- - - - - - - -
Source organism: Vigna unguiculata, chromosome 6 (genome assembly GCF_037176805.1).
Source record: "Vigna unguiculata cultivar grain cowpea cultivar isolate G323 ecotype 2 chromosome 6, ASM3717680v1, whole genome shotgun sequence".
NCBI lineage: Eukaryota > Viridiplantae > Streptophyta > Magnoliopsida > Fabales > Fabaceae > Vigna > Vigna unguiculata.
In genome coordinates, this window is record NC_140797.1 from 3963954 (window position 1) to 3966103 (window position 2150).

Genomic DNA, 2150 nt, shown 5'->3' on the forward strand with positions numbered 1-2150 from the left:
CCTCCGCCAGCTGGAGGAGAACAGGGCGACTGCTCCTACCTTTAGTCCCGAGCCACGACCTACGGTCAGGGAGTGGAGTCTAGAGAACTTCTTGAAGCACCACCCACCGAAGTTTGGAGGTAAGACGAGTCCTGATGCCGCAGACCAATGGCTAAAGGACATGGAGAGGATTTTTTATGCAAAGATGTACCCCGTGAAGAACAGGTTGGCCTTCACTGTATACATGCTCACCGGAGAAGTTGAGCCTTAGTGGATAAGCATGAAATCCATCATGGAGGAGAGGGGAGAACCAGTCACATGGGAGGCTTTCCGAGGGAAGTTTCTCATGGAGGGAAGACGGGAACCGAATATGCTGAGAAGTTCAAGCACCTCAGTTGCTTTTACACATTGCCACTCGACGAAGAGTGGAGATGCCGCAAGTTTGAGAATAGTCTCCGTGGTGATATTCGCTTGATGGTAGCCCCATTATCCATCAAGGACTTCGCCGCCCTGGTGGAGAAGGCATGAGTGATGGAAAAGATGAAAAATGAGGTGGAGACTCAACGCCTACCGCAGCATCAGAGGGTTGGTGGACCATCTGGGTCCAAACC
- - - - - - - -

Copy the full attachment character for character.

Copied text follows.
Source organism: Vigna unguiculata, chromosome 6 (genome assembly GCF_037176805.1).
Source record: "Vigna unguiculata cultivar grain cowpea cultivar isolate G323 ecotype 2 chromosome 6, ASM3717680v1, whole genome shotgun sequence".
NCBI lineage: Eukaryota > Viridiplantae > Streptophyta > Magnoliopsida > Fabales > Fabaceae > Vigna > Vigna unguiculata.
In genome coordinates, this window is record NC_140797.1 from 3963954 (window position 1) to 3966103 (window position 2150).

Genomic DNA, 2150 nt, shown 5'->3' on the forward strand with positions numbered 1-2150 from the left:
CCTCCGCCAGCTGGAGGAGAACAGGGCGACTGCTCCTACCTTTAGTCCCGAGCCACGACCTACGGTCAGGGAGTGGAGTCTAGAGAACTTCTTGAAGCACCACCCACCGAAGTTTGGAGGTAAGACGAGTCCTGATGCCGCAGACCAATGGCTAAAGGACATGGAGAGGATTTTTTATGCAAAGATGTACCCCGTGAAGAACAGGTTGGCCTTCACTGTATACATGCTCACCGGAGAAGTTGAGCCTTAGTGGATAAGCATGAAATCCATCATGGAGGAGAGGGGAGAACCAGTCACATGGGAGGCTTTCCGAGGGAAGTTTCTCATGGAGGGAAGACGGGAACCGAATATGCTGAGAAGTTCAAGCACCTCAGTTGCTTTTACACATTGCCACTCGACGAAGAGTGGAGATGCCGCAAGTTTGAGAATAGTCTCCGTGGTGATATTCGCTTGATGGTAGCCCCATTATCCATCAAGGACTTCGCCGCCCTGGTGGAGAAGGCATGAGTGATGGAAAAGATGAAAAATGAGGTGGAGACTCAACGCCTACCGCAGCATCAGAGGGTTGGTGGACCATCTGGGTCCAAACC